Now, as the country is opening up, my energy and mental space are opening up too. The problem? I can’t figure out my priorities.

I can easily recall how I used to spend my time, how I structured a day. Some was great. But some was not. The same is true for the church and society.

I sense that it’s more important than ever to open up slowly, and not just to keep people healthy. I fear if we go quickly, we will default to a past that didn’t always serve.

I think of the sisters Mary and Martha. Jesus critiqued Martha for being so distracted that she missed an important moment. Jesus praised Mary for her focus on “just one thing.”

My prayer tonight is for focus and discernment, that I not jam up the future with the priorities of past but instead let God show me the better way.

Sleep well world. God holds you.

Pastor Sarah


May 4, 2020

God holds you. Day 51.

One of the assigned scriptures for Sunday is the story of Stephen the martyr. (Acts 6-7).

Stephen led the feeding ministry of the earliest church. He made sure widows could eat.

For such a crime, he was brought to trial. The accusation? “Changing customs” and following Jesus.

He pointed out his people’s long history of killing prophets and propping up unjust leaders. He was stoned to death by a crowd that was outraged by his truth-telling.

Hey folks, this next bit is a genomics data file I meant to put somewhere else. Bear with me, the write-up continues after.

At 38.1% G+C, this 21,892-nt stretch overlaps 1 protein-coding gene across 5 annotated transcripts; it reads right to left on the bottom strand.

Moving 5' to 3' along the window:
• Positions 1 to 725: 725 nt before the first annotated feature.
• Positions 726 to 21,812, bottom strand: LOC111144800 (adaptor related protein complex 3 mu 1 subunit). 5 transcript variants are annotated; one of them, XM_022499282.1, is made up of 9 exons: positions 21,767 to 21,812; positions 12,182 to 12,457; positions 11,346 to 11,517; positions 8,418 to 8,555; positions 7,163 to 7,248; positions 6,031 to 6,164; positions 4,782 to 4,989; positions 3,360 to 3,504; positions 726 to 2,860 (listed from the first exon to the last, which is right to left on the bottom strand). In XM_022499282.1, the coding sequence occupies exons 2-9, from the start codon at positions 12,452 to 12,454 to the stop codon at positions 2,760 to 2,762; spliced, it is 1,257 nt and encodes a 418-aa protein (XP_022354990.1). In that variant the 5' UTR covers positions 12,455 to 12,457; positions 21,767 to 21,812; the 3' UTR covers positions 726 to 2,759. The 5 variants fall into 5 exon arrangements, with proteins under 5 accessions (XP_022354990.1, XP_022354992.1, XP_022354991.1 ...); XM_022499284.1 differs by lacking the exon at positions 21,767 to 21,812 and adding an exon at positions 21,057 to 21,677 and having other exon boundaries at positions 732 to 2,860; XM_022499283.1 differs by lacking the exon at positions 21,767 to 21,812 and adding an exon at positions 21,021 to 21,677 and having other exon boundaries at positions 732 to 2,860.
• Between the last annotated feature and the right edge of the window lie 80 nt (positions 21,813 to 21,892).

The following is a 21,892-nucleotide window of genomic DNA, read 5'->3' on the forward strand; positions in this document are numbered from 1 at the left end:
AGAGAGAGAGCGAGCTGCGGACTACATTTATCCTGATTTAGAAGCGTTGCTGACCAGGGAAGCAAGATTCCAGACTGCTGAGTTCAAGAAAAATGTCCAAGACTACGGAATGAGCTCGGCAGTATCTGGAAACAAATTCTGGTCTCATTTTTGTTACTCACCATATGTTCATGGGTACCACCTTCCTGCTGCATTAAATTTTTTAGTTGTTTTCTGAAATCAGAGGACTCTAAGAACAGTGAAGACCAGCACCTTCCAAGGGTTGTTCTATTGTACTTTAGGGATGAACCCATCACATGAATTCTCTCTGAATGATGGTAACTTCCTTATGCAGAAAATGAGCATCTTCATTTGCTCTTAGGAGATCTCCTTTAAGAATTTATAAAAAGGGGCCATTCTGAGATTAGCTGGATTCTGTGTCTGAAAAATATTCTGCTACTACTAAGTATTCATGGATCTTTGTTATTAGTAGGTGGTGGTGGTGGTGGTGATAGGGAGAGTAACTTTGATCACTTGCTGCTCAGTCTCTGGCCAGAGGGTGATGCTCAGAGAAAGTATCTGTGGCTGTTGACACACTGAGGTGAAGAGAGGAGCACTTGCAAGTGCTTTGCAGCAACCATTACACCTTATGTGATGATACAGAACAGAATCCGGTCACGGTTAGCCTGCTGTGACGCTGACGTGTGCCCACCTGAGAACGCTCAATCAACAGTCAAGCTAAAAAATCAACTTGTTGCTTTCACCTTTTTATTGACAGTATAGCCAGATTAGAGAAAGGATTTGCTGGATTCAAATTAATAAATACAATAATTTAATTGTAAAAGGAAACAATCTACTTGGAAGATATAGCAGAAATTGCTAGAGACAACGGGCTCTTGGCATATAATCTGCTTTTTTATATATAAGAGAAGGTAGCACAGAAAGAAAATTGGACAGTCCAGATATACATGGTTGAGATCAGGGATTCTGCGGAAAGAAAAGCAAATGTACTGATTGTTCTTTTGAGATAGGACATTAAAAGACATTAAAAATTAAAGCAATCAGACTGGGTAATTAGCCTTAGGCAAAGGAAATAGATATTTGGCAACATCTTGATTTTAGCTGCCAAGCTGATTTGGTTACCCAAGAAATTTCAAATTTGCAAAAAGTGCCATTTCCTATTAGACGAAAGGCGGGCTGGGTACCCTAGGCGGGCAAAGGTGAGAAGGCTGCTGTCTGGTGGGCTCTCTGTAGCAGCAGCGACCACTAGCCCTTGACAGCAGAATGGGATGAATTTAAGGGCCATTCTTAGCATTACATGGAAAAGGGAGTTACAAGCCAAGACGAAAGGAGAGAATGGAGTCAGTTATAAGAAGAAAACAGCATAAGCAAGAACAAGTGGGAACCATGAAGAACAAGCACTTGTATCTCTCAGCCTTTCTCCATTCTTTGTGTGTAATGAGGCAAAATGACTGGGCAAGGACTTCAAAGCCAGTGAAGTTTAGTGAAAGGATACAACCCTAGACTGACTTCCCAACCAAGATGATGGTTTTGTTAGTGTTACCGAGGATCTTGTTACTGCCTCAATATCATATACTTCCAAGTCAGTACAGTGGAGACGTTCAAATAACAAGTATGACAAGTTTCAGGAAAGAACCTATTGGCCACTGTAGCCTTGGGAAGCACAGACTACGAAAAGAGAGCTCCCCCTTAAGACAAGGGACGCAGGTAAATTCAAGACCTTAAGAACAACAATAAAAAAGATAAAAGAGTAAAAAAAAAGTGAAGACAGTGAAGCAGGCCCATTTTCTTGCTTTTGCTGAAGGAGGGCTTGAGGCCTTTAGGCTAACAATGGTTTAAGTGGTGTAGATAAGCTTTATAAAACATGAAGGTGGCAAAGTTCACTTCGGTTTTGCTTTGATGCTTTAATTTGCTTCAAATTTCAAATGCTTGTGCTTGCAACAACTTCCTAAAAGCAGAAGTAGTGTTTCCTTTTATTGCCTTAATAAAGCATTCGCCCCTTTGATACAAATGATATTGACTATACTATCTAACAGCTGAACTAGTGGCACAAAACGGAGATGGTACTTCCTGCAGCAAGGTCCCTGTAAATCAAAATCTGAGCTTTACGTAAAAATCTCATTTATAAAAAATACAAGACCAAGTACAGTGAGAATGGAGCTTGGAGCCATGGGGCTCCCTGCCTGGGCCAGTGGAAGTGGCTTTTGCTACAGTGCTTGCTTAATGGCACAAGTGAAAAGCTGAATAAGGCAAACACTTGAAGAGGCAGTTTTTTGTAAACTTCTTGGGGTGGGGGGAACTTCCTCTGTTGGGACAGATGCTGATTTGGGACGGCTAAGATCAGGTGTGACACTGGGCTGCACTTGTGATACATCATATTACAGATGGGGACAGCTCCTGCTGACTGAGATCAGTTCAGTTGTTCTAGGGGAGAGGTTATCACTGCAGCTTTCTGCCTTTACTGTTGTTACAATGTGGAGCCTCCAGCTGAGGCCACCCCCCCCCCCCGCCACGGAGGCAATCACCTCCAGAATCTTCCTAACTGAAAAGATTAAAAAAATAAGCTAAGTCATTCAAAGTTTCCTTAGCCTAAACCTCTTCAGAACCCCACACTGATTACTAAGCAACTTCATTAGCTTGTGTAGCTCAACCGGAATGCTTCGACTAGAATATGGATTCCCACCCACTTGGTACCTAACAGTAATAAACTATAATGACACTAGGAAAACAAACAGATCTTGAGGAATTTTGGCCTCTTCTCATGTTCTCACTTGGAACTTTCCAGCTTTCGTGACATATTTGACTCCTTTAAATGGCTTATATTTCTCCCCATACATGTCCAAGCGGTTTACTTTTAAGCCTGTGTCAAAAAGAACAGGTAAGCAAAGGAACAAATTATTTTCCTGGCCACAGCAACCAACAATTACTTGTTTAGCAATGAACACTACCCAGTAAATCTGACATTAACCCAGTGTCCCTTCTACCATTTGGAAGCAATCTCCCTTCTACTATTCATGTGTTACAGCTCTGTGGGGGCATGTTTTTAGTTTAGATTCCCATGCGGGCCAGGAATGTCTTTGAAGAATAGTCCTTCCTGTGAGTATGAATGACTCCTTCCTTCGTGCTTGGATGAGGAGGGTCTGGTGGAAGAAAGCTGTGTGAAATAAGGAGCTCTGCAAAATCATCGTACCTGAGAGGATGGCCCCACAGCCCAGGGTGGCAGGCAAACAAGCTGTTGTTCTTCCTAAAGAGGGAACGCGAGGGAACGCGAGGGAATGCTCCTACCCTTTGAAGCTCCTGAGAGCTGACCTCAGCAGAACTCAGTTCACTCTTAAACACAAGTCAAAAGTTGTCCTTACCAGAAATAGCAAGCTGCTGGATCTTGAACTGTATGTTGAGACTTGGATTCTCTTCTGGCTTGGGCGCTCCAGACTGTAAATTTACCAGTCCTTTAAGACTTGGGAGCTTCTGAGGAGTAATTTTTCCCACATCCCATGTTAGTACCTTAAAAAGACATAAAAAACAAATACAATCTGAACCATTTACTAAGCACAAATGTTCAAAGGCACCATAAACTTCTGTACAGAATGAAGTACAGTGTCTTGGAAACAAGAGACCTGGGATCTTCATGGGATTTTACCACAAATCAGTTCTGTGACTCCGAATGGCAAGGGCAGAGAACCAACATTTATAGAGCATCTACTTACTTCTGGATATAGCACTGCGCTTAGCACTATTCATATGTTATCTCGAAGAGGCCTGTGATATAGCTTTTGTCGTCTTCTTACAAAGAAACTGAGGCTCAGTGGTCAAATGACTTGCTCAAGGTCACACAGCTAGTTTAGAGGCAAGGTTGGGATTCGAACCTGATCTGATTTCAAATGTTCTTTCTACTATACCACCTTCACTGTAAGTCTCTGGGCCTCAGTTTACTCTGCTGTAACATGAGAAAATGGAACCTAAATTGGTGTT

I see obvious connections with the protests of the past weeks. The violent crowd, armed for blood. Willful ignorance of history. Treating those who serve others as if they are the problem.

Contrast that outrage with Stephen, a witness that upset the status quo because of who he served: hungry widows. The crucified Jesus.

Stephen didn’t fight back with violence. He was full of grace. His dying words contain the key to the future. “Lord do not hold this sin against them.”

Sleep well world. God holds you.

Pastor Sarah


May 3, 2020

God holds you. Day 50.

My soul was restored this weekend. A canoe trip. Fresh radishes. A weekend off from preaching. A socially-distanced visit with my cousins. I even got a nap.

There was a time in the not-so-distant past that I would have felt bad about enjoying days like this while the death toll and unemployment and bad behavior are all still on the rise.

But God keeps showing me that joy and peace are gifts to be cherished, especially when the world is in so much turmoil.

Revival is God’s work. We aren’t only made for labor and mourning, for the burden of healing and peace-making.

We are also made for rest and laughter, for being healed and at peace.

So again, today, I am grateful for still waters. God restored my soul.